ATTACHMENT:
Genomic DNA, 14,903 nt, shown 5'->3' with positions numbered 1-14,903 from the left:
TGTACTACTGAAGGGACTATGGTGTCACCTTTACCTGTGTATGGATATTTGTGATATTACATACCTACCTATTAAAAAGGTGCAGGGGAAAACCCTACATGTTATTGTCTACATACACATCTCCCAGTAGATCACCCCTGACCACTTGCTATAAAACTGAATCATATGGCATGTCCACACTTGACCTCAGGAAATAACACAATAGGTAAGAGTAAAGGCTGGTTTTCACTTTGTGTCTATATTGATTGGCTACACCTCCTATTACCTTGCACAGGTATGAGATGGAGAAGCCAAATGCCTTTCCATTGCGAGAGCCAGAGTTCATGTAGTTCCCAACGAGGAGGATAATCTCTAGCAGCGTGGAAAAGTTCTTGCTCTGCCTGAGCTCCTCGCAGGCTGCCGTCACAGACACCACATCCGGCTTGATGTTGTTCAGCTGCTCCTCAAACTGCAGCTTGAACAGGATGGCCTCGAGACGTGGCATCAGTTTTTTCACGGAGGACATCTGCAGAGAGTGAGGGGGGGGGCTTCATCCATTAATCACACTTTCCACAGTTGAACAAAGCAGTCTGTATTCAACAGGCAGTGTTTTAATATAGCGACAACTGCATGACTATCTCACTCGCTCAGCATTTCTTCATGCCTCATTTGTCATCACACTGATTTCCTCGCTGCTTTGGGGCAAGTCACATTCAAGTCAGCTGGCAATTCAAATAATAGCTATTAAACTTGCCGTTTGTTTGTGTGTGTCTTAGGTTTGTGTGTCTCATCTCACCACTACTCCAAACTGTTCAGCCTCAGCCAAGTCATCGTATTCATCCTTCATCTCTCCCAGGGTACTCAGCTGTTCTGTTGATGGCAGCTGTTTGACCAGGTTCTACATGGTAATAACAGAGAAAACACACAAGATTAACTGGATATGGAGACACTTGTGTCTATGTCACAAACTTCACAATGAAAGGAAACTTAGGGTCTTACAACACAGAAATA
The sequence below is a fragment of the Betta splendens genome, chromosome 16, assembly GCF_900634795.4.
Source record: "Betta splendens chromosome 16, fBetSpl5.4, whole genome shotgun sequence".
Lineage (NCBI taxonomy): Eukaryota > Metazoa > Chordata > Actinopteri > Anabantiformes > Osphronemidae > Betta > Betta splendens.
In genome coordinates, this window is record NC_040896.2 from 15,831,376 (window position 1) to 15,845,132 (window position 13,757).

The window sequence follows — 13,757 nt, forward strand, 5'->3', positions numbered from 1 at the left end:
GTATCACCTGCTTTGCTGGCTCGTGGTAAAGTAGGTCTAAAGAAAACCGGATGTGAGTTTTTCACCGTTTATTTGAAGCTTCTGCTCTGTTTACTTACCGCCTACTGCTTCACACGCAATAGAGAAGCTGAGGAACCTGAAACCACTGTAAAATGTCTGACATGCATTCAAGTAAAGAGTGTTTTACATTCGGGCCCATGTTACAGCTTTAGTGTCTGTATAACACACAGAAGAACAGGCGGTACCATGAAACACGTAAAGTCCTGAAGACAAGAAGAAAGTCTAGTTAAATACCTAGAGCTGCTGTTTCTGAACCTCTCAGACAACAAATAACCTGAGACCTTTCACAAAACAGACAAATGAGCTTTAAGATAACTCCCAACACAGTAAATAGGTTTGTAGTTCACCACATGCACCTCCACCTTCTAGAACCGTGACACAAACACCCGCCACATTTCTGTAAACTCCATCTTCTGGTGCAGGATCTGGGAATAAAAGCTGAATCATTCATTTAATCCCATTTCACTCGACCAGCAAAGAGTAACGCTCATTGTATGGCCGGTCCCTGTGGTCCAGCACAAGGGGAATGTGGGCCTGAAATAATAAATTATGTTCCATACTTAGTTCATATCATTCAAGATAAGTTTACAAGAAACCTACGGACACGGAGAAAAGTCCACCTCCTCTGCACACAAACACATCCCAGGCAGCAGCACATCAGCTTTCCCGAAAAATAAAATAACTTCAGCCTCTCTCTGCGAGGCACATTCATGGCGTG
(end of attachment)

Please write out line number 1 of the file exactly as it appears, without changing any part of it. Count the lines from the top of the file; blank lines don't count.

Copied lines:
Genomic DNA, 14,903 nt, shown 5'->3' with positions numbered 1-14,903 from the left: